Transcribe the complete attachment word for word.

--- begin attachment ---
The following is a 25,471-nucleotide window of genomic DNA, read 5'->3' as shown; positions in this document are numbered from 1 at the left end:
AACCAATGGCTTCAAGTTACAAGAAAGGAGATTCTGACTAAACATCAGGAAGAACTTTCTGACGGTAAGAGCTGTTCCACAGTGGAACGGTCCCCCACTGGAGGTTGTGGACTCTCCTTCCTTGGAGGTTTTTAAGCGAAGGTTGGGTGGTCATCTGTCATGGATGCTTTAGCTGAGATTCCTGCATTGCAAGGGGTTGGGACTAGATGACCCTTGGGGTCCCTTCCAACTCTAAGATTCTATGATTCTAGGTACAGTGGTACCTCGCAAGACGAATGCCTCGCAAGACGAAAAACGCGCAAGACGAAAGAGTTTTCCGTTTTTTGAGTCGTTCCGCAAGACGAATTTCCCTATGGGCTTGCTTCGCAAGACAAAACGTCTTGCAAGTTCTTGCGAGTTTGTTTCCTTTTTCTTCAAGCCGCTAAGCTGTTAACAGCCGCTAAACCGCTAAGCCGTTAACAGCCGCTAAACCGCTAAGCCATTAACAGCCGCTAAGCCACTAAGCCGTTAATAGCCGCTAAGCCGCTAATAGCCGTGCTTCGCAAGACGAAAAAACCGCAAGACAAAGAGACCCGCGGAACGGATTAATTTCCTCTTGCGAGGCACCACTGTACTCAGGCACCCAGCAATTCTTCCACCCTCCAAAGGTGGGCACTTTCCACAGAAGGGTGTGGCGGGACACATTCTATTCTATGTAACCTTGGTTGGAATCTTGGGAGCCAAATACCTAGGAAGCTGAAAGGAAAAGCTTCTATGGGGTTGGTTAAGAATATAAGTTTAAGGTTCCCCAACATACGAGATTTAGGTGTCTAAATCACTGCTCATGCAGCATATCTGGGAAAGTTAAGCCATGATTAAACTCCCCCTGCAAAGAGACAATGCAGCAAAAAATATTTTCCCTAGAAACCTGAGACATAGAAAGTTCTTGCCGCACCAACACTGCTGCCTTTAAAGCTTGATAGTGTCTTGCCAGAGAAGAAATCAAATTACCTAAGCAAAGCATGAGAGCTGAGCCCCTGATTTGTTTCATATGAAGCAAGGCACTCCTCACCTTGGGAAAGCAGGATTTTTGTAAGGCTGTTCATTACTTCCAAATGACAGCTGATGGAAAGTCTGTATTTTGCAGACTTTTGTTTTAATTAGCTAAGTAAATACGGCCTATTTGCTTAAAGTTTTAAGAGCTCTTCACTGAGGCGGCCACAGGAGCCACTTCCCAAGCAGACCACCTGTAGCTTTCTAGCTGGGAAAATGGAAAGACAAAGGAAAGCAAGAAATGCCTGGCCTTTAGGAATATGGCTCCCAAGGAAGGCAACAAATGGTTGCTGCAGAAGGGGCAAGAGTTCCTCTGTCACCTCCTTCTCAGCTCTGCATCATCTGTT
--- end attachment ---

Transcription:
The following is a 25,471-nucleotide window of genomic DNA, read 5'->3' as shown; positions in this document are numbered from 1 at the left end:
AACCAATGGCTTCAAGTTACAAGAAAGGAGATTCTGACTAAACATCAGGAAGAACTTTCTGACGGTAAGAGCTGTTCCACAGTGGAACGGTCCCCCACTGGAGGTTGTGGACTCTCCTTCCTTGGAGGTTTTTAAGCGAAGGTTGGGTGGTCATCTGTCATGGATGCTTTAGCTGAGATTCCTGCATTGCAAGGGGTTGGGACTAGATGACCCTTGGGGTCCCTTCCAACTCTAAGATTCTATGATTCTAGGTACAGTGGTACCTCGCAAGACGAATGCCTCGCAAGACGAAAAACGCGCAAGACGAAAGAGTTTTCCGTTTTTTGAGTCGTTCCGCAAGACGAATTTCCCTATGGGCTTGCTTCGCAAGACAAAACGTCTTGCAAGTTCTTGCGAGTTTGTTTCCTTTTTCTTCAAGCCGCTAAGCTGTTAACAGCCGCTAAACCGCTAAGCCGTTAACAGCCGCTAAACCGCTAAGCCATTAACAGCCGCTAAGCCACTAAGCCGTTAATAGCCGCTAAGCCGCTAATAGCCGTGCTTCGCAAGACGAAAAAACCGCAAGACAAAGAGACCCGCGGAACGGATTAATTTCCTCTTGCGAGGCACCACTGTACTCAGGCACCCAGCAATTCTTCCACCCTCCAAAGGTGGGCACTTTCCACAGAAGGGTGTGGCGGGACACATTCTATTCTATGTAACCTTGGTTGGAATCTTGGGAGCCAAATACCTAGGAAGCTGAAAGGAAAAGCTTCTATGGGGTTGGTTAAGAATATAAGTTTAAGGTTCCCCAACATACGAGATTTAGGTGTCTAAATCACTGCTCATGCAGCATATCTGGGAAAGTTAAGCCATGATTAAACTCCCCCTGCAAAGAGACAATGCAGCAAAAAATATTTTCCCTAGAAACCTGAGACATAGAAAGTTCTTGCCGCACCAACACTGCTGCCTTTAAAGCTTGATAGTGTCTTGCCAGAGAAGAAATCAAATTACCTAAGCAAAGCATGAGAGCTGAGCCCCTGATTTGTTTCATATGAAGCAAGGCACTCCTCACCTTGGGAAAGCAGGATTTTTGTAAGGCTGTTCATTACTTCCAAATGACAGCTGATGGAAAGTCTGTATTTTGCAGACTTTTGTTTTAATTAGCTAAGTAAATACGGCCTATTTGCTTAAAGTTTTAAGAGCTCTTCACTGAGGCGGCCACAGGAGCCACTTCCCAAGCAGACCACCTGTAGCTTTCTAGCTGGGAAAATGGAAAGACAAAGGAAAGCAAGAAATGCCTGGCCTTTAGGAATATGGCTCCCAAGGAAGGCAACAAATGGTTGCTGCAGAAGGGGCAAGAGTTCCTCTGTCACCTCCTTCTCAGCTCTGCATCATCTGTT